Write in front of you
Mount Battie 1910, 1952, 2010.
It’s uncanny. Were P and I the type to send Christmas cards, I would have appropriated this 1952 National Geographic image of a couple who could well be our doppelgangers. We took the same hike up Mount Battie in August and found the view of Camden Harbor unchanged.
A greater revelation: the same scenery inspired poet Edna St. Vincent Millay to begin her instantly classic poem Renascence a century before our visit. She details the landscape in front of her, her body’s breathless awe in the face of it, and her empathetic observation opens her so wide she goes through a virtual death and rebirth over the course of the poem.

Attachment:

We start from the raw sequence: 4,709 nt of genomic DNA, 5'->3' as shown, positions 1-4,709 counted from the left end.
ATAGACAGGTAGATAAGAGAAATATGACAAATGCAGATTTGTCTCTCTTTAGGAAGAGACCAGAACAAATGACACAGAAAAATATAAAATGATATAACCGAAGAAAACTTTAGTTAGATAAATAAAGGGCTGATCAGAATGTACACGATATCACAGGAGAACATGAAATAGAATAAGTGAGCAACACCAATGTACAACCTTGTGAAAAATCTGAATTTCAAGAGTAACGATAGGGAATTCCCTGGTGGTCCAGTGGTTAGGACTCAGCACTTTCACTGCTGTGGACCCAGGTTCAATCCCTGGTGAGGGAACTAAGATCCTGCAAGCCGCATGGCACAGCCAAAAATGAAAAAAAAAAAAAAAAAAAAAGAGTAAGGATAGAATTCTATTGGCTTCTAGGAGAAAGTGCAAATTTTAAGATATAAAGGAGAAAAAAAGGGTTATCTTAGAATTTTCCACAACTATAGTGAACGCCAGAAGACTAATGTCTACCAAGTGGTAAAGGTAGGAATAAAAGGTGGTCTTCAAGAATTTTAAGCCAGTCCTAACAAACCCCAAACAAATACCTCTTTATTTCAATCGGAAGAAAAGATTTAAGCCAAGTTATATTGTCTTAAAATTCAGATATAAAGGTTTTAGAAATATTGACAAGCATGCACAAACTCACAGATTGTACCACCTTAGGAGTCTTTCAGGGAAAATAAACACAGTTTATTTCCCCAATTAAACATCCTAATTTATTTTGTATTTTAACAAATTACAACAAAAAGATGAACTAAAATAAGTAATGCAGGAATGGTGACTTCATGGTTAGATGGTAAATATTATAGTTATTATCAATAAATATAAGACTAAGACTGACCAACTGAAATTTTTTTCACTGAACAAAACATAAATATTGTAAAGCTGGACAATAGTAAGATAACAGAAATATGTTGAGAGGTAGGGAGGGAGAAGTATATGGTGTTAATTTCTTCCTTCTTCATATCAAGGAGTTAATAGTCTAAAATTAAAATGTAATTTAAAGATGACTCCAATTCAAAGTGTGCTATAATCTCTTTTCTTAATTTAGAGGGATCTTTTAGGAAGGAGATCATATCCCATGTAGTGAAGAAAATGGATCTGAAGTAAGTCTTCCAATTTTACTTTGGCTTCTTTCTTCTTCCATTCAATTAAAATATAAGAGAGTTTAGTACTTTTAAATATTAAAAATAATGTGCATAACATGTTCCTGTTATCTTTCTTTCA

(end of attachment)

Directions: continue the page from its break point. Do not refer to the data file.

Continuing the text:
All I could see from where I stood
Was three long mountains and a wood;
I turned and looked the other way,
And saw three islands in a bay.
So with my eyes I traced the line
Of the horizon, thin and fine,
Straight around till I was come
Back to where I’d started from;
And all I saw from where I stood
Was three long mountains and a wood.
—Renascence and Other Poems, 1917
What strikes me like a bolt from the blue is the incredible literalism of this introduction. What Edna saw is what National Geographic saw is what I saw is what she wrote. It is the poem’s flight from utterly concrete to cosmic meditation that makes it so effective. The injunction to write what you know is a truism. It’s a philosophical infinite loop—I wonder whether I really know anything at all. By contrast, Renascence’s first stanza demonstrates a strategy: write what’s right in front of you. Write in front of you. Same idea, different words? Could be. Could be enough.